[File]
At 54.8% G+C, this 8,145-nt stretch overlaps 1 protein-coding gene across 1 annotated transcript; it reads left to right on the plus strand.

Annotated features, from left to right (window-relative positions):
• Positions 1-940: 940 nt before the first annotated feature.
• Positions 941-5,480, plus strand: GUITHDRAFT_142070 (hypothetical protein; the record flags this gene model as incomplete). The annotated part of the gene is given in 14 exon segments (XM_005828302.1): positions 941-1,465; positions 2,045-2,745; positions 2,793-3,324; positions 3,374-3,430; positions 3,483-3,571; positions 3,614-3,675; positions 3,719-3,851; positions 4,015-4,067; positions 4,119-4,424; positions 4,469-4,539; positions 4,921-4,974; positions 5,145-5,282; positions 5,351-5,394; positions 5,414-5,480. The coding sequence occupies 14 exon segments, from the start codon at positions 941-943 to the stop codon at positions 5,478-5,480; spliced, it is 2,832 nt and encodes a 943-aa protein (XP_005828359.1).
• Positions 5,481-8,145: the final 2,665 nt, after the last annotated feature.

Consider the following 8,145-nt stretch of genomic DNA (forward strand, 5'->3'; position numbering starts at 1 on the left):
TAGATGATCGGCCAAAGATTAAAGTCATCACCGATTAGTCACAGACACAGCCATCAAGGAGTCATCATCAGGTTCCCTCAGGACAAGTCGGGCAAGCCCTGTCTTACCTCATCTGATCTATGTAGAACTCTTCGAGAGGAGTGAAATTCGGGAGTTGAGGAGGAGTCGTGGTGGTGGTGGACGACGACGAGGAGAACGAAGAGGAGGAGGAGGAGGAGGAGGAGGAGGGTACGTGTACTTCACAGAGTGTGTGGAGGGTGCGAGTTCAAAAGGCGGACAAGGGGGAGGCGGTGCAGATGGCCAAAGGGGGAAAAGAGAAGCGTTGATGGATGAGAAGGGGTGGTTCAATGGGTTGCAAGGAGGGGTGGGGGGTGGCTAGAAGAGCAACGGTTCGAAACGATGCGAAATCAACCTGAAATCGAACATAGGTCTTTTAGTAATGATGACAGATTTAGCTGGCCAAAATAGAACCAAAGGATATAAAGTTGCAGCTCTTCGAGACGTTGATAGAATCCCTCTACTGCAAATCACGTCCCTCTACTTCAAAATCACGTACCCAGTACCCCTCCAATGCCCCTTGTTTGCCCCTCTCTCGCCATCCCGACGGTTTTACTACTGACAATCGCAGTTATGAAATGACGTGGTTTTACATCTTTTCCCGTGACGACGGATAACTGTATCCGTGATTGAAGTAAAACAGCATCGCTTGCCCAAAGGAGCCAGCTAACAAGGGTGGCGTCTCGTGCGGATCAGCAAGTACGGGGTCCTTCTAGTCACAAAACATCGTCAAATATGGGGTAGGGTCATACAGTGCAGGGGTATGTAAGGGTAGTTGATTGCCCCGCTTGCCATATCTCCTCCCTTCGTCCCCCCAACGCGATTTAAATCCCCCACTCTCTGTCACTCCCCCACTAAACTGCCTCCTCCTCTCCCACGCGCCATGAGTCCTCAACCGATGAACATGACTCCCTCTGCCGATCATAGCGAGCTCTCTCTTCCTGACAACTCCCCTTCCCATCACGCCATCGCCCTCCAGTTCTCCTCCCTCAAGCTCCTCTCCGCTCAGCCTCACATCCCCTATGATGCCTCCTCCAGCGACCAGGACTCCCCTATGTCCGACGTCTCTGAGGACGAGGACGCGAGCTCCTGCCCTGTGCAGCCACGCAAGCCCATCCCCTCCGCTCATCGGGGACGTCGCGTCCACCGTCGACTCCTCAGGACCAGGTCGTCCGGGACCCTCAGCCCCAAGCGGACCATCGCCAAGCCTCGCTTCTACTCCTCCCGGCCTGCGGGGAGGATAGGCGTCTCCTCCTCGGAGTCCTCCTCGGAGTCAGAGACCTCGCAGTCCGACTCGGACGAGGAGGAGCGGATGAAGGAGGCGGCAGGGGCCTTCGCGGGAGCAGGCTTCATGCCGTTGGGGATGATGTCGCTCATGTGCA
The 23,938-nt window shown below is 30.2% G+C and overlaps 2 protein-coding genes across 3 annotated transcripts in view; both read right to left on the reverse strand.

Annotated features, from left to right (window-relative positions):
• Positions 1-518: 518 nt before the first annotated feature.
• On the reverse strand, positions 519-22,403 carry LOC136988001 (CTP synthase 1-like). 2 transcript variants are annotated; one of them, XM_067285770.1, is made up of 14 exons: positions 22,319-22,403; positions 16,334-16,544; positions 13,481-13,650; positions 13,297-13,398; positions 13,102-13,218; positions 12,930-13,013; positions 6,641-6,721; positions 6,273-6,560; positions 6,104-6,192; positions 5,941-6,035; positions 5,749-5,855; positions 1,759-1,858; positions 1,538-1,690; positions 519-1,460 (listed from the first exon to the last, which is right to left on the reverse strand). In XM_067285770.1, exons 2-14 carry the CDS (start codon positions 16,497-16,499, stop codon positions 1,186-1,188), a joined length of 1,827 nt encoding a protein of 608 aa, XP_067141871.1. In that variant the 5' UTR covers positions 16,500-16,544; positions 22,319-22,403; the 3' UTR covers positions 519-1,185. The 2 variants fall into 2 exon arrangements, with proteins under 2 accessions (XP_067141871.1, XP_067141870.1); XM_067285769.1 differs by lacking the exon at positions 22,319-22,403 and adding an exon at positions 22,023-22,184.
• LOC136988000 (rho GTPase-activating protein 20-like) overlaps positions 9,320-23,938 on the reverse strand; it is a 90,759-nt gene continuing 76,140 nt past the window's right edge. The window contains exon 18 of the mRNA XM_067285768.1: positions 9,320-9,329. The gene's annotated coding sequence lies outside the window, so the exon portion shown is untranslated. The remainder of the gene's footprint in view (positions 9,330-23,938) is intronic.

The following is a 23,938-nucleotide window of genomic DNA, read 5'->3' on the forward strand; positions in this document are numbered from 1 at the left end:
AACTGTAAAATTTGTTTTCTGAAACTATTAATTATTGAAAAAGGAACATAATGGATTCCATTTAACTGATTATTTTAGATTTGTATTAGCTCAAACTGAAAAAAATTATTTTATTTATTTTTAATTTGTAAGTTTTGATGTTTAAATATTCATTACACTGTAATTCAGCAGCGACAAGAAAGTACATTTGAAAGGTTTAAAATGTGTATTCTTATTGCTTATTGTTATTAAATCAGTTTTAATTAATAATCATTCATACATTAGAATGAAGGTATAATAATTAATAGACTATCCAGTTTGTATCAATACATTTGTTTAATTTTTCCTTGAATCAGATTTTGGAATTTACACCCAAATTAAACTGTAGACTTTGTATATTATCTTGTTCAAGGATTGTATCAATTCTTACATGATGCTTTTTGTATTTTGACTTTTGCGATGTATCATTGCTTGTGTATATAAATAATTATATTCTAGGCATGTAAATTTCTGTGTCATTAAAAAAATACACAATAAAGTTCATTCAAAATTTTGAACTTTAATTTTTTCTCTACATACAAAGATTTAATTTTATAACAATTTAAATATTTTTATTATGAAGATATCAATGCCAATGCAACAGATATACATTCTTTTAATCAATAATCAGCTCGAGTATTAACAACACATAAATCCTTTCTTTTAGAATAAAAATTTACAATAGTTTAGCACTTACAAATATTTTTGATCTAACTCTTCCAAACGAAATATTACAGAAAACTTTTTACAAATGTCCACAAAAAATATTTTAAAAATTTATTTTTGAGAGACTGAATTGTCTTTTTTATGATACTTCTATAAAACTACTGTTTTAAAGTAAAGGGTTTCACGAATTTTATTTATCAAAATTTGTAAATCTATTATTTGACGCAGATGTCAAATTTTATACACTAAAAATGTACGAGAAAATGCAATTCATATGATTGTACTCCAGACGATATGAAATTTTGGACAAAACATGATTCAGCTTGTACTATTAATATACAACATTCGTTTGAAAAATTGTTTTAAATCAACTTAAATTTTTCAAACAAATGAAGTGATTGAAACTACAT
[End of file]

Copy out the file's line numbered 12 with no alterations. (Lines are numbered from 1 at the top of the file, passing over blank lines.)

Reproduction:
• LOC136988000 (rho GTPase-activating protein 20-like) overlaps positions 9,320-23,938 on the reverse strand; it is a 90,759-nt gene continuing 76,140 nt past the window's right edge. The window contains exon 18 of the mRNA XM_067285768.1: positions 9,320-9,329. The gene's annotated coding sequence lies outside the window, so the exon portion shown is untranslated. The remainder of the gene's footprint in view (positions 9,330-23,938) is intronic.